I caught myself doing something very out of character last week – excitably and irritably anticipating the TV adaptation of Robert Galbraith’s The Cuckoo’s Calling. Look, I even took to Twitter in my madness;
I was half way through listening to the audiobook of the first of the Cormoran Strike books when I came by the intel that Robert Galbraith was the nom de plume of JK Rowling. Apparently, the rest of the world has known about this for the past four years so I turned to my trusted advisor (Google) to bring me up to speed. Whilst simultaneously absorbing vast amounts of gossip, I learnt that the BBC is currently adapting the books for a TV series. I immediately found myself searching for a release date (to no avail) and viewing the cast of characters in an array of candid on-set photos.
I was mortified.
These actors were not the characters I had in my head, not even close. I knew that when I tuned in for the next chapter of my audiobook, the mental images on pause in my mind would be supplanted by the characters I had seen online. This was awful, I felt cheated.
For me, the best part of reading a book is the gradual construction of the author’s world in my head. Page by page, my subconscious brain cements together every detail, bringing to life the words laid down by the author. Despite the fact that thousands of people read the same books as I do, I know not one of them will have created the same visual construct as me, just as I will not have faithfully recreated the one penned by the author.
When you read, you recall your own personal experience to make sense of the words pouring into your head. You build a mental image of the characters, places and situations based on things your mind knows to be real. If the description I am reading tells of a glossy black door with a brass newspaper plate, black iron railings and a streetlight centred above it – my memory will throw up the image of 10 Downing Street because this is an experience my brain can draw on. Yours may bring the image of the door across the street or a house you pass every day on the bus. The world in your head is personal to you, it’s unique and it’s private. This is what I love about reading a book, what’s in my head is mine. All mine.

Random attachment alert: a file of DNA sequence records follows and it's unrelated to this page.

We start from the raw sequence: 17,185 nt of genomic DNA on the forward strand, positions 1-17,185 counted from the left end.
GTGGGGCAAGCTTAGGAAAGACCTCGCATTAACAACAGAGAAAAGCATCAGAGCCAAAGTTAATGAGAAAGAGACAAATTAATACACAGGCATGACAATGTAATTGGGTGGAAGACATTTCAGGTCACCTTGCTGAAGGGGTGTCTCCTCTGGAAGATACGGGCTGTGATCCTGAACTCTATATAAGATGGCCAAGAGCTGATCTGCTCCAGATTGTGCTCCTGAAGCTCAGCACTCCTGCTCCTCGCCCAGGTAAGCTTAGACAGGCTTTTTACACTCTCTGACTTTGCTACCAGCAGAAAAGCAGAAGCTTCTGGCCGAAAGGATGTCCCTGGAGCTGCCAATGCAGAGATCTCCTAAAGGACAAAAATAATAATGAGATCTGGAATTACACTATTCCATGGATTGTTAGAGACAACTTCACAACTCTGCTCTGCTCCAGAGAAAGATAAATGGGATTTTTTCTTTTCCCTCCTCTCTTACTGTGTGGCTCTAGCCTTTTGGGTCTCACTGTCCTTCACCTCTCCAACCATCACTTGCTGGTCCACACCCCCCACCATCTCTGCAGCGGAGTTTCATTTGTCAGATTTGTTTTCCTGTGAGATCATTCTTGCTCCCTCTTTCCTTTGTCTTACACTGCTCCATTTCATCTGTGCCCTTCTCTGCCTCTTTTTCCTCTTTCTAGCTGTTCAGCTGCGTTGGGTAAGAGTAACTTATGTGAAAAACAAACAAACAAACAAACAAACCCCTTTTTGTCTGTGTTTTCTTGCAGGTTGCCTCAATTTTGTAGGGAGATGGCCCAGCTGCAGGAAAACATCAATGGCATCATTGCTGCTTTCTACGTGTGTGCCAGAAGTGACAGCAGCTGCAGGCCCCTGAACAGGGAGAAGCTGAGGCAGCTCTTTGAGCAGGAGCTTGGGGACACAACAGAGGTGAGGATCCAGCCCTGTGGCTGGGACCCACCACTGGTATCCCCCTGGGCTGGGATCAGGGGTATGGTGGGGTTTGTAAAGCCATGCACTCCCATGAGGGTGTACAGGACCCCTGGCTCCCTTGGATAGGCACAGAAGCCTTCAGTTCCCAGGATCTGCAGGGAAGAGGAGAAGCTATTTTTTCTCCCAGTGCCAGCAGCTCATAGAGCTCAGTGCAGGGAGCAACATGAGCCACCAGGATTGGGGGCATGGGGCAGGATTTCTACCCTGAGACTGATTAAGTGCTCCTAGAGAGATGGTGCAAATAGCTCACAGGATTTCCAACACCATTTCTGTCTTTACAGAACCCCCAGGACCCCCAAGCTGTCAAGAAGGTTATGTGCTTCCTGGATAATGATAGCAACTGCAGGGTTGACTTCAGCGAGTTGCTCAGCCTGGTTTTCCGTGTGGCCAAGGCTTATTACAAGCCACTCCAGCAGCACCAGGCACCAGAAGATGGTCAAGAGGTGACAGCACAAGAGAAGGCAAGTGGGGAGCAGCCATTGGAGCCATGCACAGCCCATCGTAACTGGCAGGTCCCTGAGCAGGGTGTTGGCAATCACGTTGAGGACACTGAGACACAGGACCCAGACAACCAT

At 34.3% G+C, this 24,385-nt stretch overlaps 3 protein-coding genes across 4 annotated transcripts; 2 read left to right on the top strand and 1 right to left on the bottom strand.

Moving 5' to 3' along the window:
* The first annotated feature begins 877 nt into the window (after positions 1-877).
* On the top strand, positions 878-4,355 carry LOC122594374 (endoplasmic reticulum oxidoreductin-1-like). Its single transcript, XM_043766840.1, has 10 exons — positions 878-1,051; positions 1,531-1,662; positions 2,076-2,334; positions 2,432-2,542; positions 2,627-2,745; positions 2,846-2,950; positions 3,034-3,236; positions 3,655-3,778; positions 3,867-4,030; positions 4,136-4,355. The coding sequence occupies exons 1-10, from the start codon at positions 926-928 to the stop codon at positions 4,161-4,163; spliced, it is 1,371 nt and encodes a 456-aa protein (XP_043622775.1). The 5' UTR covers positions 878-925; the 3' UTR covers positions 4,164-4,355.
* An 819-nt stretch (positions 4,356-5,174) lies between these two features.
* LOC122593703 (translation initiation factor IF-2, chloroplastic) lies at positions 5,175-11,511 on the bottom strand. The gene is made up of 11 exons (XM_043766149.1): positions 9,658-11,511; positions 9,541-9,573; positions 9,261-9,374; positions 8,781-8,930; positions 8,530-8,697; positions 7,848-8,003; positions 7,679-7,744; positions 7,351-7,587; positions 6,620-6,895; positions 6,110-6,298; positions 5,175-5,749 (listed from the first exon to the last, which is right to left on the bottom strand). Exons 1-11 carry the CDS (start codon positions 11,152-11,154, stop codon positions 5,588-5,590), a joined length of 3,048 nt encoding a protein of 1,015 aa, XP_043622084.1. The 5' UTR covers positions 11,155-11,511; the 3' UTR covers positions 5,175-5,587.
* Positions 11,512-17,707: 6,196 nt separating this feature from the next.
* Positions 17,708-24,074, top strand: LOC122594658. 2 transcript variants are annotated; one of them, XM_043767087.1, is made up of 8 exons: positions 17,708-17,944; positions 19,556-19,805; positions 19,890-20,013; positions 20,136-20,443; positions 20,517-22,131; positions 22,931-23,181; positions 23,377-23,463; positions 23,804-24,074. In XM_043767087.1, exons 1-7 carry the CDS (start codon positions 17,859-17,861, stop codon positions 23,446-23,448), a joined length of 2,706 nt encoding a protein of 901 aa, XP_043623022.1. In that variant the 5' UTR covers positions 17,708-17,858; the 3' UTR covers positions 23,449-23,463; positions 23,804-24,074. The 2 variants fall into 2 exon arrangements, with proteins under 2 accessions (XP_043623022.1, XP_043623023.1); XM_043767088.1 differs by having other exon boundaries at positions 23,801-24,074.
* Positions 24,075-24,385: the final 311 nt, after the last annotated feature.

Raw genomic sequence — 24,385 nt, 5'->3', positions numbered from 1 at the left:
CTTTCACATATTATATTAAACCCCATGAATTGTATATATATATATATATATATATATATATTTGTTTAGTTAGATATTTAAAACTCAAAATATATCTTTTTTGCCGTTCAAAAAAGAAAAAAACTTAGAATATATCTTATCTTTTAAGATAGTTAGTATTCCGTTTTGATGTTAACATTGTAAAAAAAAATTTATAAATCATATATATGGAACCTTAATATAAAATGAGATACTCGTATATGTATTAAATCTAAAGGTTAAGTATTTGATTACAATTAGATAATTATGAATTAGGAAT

When a book is adapted into a film or TV series, this element of personal connection is lost. You suddenly have a very real visual image to associate with the characters and settings you read about. The private world in your head is ruthlessly deleted and you are left with a shared vision of the book you didn’t invite in. Gone is the somewhat frumpy Rachel Watson whose daily commute pulled me into Paula Hawkins’ bestseller The Girl on the Train, only to be replaced by a somewhat slimmer, glamorous Emily Blunt who will always be more Devil Wears Prada to me than the casting director’s version of Rachel. But I can’t get that image out of my head now and it’s all wrong.
I have a whole list of books whose adaptation to the screen has forever eroded a chink of joy from rereading a beloved novel. Mr Darcy will forever be Colin Firth, Edward Cullen will always be Robert Pattinson and Harry Potter will always be Daniel Radcliffe. There’s nothing I can do to bring back my personalised characters. Having said this, it doesn’t stop me watching them again and again or rereading the books when the fancy takes me.
On the flip side of this, there are some actors I willingly accepted as replacements for the characters in my head. I’ve discussed this with myself on many occasions (I’m pretty sure I’m not crazy) and have concluded I can’t have had a strong enough concept of the character in the first place. I must have struggled to piece together a vivid picture from the authors’ descriptions. I adored Peter Jackson’s Lord of the Rings trilogy. Ian McKellen’s Gandalf was as close to any wizard I could ever envision. Anthony Hopkins brought Hannibal Lecter to life in a way my brain never could and I am completely entranced by anything that Tim Burton turns his hands to these days. Perhaps the reason is just that the big screen did a better job than me of giving life to these characters.
Adaptations of books are never going away. I made a deal with myself long ago to read any books before I watch them to give myself the opportunity to absorb the imagery the way the author intended, which is why I’m so annoyed that my curiosity crazed Google session ruined The Cuckoo’s Calling for me. On the plus side, I’m glad that everyone ignored my mentally unstable Tweet on the subject. How convenient to be inconsequential for a change.
How do you feel about adaptations? Do you watch first and read later or vice versa? Are you able to retain the characters as you’ve imagined them after you’ve seen the film or TV series?